Job in Islam
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Job (Arabic: أَيّْوْب, romanized: Ayyūb) is considered a Nabi (Prophet) in Islam and is mentioned in the Qur'an. Job's story in Islam is parallel to the Hebrew Bible's story, although the main emphasis is on Job remaining steadfast to God; there is no mention of Job's discussions with friends in the Qur'anic text, but later Muslim literature states that Job had brothers, who argued with the man about the cause of his affliction. Some Muslim commentators also spoke of Job as being the ancestor of the Romans. Islamic literature also comments on Job's time and place of prophetic ministry, saying that he came after Joseph in the prophetic series and that he preached to his own people rather than being sent to a specified community. Tradition further recounts that Job will be the leader in Heaven of the group of "those who patiently endured".
|Resting place||(See #Associated places)|
|Other names||אִיּוֹב ʾIyyôḇ|
In the QuranEdit
Ayyūb (Job) is first mentioned in the Quran in the following verse:
Indeed, We have revealed to you, [O Muhammad], as We revealed to Noah and the prophets after him. And we revealed to Abraham, Ishmael, Isaac, Jacob, the Descendants, Jesus, Job, Jonah, Aaron, and Solomon, and to David We gave the book [of Psalms].— Quran, sura 4 (An-Nisa), ayah 163
The Quran describes Job as a righteous servant of Allah, who was afflicted by suffering for a lengthy period of time. However, it clearly states that Job never lost faith in God and forever called to God in prayer, asking Him to remove his affliction:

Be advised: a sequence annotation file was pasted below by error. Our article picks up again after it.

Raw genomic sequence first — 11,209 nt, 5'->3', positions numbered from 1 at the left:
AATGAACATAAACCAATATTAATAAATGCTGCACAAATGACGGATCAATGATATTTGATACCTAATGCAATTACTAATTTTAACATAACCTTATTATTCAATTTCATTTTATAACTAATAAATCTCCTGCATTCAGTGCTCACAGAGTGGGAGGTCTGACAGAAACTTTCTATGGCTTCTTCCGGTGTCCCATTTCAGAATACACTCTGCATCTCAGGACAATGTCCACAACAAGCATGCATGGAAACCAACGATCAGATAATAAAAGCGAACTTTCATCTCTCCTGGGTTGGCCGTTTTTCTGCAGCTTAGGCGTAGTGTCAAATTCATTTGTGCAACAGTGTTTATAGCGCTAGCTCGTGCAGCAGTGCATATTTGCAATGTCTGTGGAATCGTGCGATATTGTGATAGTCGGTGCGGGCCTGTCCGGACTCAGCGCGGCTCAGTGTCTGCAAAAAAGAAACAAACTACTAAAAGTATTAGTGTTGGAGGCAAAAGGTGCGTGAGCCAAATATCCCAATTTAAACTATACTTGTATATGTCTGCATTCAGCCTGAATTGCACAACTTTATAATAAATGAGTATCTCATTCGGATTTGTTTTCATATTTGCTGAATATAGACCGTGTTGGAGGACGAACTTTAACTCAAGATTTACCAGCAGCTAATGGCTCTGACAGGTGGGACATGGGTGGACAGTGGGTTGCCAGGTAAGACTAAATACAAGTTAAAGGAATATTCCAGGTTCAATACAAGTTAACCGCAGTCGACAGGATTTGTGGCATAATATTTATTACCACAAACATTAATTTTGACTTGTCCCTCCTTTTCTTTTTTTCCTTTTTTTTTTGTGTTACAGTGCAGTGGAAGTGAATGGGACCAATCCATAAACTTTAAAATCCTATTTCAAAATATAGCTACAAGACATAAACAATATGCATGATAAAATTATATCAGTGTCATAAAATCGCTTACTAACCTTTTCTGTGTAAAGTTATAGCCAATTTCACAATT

And [mention] Job, when he called to his Lord, "Indeed, adversity has touched me, and you are the Most Merciful of the merciful."
The narrative goes on to state that after many years of suffering, God ordered Job to "Strike with thy foot!". At once, Job struck the ground with his foot and God caused a cool spring of water to gush forth from the Earth, from which Job could replenish himself. The Quran states that it was then that God removed his pain and suffering and He returned Job's family to him, blessed him with many generations of children and granted him great wealth. In addition to the brief descriptions of Job's narrative, the Quran further mentions Job twice in the lists of those whom God had given special guidance, wisdom and inspiration (IV: 163) and as one of the men who received authority, the Book and the gift of prophethood (VI:84).
After Satan has given up trying to turn Job away from the Lord, God removed Job's affliction and returned his family to him, doubling them in number. He returned Job's wealth and showered Job with gold. Once Job's wife had seen her husband restored to prosperity and health, she prayed thanks to God but then worried over the oath her husband had taken earlier, in which he had promised to beat her with a hundred strokes. Job was also deeply grieved over the oath he had taken, amidst his suffering. God, however, sent a revelation to Job, which told him to not beat his wife but to gently hit her with a bundle of soft grass.